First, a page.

God and Caesar

  Puritans and Quakers left England to escape laws insisting they believe and worship in the ways the state demanded. In North America, they were free to believe and worship as they desired. We've defended that right over the years as a precious American birthright. Most of us realize,however, that this kind of liberty is not enjoyed by most of the world. In 1998, congress passed the International Religious Freedom Act that established the U.S. Commission on International Religious Freedom. The commission's mission is to expose religious liberty violations around the world and recommend action. Every May, the commission reports to the president on countries that stifle religious freedom, and suggests specific foreign policy changes. While the president doesn't have to follow the recommendations, he is, nonetheless, bound by law to take action against nations that won't grant their people religious freedom. Since so much of the religious persecution in the world is directed against Christians, the commission's report is a powerful tool for protecting the lives of thousands of believers. While the commission report doesn't use these specific classifications, governments that deny religious freedom fall into two broad categories. Both violate the principle given to us by Jesus: "Give to Caesar what is Caesar's and to God what is God's." The first category is the nations that believe that Caesar is God -- that is, believe the state is supreme over all and deserves loyalty. This includes China and Russia, but the worst offender is North Korea. The North Korean government hands out opportunities and privileges based on perceived loyalty to the regime. Religious believers --particularly Christians -- are automatically assigned to the lowest places because they have a loyalty that goes beyond the state. Life for Christians in North Korea is brutal because they will not worship the state. The second category is governments that believe that God is Caesar -- that is, that the government is God's representative on earth. These are, for the most part, radical Islamic states. Countries like Sudan,Iran, and Saudi Arabia see their primary purpose as enforcing religious law. In the section on Sudan, the commission this year came out in favor of capital market sanctions -- the key provision of the Sudan Peace Act passed by the House that is conspicuously missing from the version passed by the Senate. The commission's work is vitally important. Every American cares deeply about religious liberty, and people around the world need to hear our voices raised. But -- and this may not surprise many of you -- this year's report was virtually ignored by the media. There was one article in THE WASHINGTON TIMES, and an editorial in the KANSAS CITY STAR, and that's it. Where are all the defenders of the First Amendment and human rights? So most of you never even heard about that report or its recommendations. That's tragic. Let me suggest you go to the commission's web site: There you can find the annual report, as well as reports on specific offending countries.As Christians, our citizenship goes beyond our national borders.Scripture tells us that we are to remember the brethren who are being mistreated, as if we're suffering with them. Therefore, we're all part of the persecuted church, brothers and sisters with those who are oppressed because of their faith in Christ. If the press won't carry important news, we need to get it and distribute it ourselves.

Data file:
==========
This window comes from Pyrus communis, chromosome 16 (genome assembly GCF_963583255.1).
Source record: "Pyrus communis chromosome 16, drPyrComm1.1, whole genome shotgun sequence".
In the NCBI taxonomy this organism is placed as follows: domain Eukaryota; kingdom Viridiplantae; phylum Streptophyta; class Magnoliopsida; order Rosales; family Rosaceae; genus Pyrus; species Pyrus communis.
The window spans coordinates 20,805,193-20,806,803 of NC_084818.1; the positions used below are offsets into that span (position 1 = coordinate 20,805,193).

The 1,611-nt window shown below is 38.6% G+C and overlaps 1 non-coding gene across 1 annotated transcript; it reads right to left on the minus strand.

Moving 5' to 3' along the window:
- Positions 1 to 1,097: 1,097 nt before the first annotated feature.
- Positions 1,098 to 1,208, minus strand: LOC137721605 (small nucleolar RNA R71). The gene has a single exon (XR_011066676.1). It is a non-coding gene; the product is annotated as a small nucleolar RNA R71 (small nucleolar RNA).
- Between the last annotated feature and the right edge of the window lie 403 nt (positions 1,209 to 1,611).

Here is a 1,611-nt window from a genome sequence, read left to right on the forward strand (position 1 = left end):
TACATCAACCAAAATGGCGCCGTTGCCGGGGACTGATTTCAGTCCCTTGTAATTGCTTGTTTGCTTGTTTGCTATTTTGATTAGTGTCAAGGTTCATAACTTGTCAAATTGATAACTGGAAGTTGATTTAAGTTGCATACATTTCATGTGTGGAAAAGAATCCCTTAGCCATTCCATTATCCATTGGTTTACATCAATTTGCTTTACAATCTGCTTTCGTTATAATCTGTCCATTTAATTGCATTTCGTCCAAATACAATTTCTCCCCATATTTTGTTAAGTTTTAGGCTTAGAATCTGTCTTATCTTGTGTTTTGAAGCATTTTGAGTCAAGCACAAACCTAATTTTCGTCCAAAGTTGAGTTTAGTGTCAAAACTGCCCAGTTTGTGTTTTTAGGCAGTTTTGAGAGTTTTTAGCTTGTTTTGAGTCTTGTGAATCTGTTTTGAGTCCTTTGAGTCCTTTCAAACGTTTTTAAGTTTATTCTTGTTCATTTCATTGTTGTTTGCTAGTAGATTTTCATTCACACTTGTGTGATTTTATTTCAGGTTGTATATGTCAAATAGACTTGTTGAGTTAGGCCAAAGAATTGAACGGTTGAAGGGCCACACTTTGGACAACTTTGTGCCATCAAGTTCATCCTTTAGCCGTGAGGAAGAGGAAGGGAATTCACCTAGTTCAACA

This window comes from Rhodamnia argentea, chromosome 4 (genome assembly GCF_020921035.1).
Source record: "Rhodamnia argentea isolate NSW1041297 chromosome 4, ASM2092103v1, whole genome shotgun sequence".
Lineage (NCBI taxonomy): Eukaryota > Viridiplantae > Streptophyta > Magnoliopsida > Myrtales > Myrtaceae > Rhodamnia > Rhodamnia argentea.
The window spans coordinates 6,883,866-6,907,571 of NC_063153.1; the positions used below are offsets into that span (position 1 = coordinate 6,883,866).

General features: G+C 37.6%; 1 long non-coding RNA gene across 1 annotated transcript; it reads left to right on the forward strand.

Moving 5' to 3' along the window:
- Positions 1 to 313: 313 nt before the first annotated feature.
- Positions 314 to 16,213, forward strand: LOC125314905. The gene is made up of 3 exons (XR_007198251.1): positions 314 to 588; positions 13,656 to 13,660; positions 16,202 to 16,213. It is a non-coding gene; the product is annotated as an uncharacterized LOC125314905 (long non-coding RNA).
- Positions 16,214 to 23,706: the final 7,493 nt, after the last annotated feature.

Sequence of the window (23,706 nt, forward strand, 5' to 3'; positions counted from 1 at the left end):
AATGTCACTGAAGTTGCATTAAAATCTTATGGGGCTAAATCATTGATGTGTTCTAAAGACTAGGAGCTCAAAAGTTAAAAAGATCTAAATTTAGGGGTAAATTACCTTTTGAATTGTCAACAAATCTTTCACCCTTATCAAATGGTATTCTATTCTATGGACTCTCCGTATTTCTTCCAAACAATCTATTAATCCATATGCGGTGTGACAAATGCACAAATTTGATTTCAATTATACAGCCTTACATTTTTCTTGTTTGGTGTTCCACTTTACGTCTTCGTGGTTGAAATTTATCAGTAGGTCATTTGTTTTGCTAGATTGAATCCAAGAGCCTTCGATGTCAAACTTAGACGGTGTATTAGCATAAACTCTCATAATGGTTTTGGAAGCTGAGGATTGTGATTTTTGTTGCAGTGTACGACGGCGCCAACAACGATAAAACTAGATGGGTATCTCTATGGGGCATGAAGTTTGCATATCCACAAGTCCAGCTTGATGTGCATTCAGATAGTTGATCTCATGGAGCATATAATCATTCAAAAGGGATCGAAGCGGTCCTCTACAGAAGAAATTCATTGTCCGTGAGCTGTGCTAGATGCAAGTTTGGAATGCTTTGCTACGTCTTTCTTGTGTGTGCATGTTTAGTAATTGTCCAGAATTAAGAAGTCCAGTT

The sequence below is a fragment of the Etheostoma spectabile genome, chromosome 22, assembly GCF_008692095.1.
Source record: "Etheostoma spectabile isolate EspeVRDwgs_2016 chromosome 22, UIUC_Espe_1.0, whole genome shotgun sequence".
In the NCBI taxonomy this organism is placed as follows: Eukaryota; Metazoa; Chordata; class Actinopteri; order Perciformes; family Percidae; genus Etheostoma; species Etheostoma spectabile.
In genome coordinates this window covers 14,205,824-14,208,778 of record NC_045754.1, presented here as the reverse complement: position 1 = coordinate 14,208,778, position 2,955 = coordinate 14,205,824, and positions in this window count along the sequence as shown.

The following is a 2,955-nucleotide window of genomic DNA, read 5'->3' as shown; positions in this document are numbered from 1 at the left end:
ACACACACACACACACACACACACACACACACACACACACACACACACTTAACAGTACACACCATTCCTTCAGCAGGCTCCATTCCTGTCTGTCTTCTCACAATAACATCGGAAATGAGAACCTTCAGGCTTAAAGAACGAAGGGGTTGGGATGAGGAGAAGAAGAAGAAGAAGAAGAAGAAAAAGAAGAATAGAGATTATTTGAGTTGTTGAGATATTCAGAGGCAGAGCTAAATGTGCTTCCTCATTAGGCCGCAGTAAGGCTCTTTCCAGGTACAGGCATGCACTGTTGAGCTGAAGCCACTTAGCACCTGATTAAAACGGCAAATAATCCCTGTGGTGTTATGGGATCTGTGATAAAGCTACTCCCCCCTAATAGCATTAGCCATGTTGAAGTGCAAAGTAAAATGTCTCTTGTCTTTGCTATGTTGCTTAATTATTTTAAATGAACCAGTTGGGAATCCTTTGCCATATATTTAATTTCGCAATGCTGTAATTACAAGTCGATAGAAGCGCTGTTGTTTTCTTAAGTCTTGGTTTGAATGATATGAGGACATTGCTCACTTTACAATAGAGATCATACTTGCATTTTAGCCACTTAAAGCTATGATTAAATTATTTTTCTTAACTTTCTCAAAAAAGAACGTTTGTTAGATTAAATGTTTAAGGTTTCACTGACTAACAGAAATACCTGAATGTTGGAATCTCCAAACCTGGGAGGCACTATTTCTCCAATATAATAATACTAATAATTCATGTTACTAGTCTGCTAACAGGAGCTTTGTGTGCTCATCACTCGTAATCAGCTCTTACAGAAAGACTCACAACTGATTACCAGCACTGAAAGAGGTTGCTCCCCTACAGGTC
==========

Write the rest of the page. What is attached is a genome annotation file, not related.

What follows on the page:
Chuck Colson


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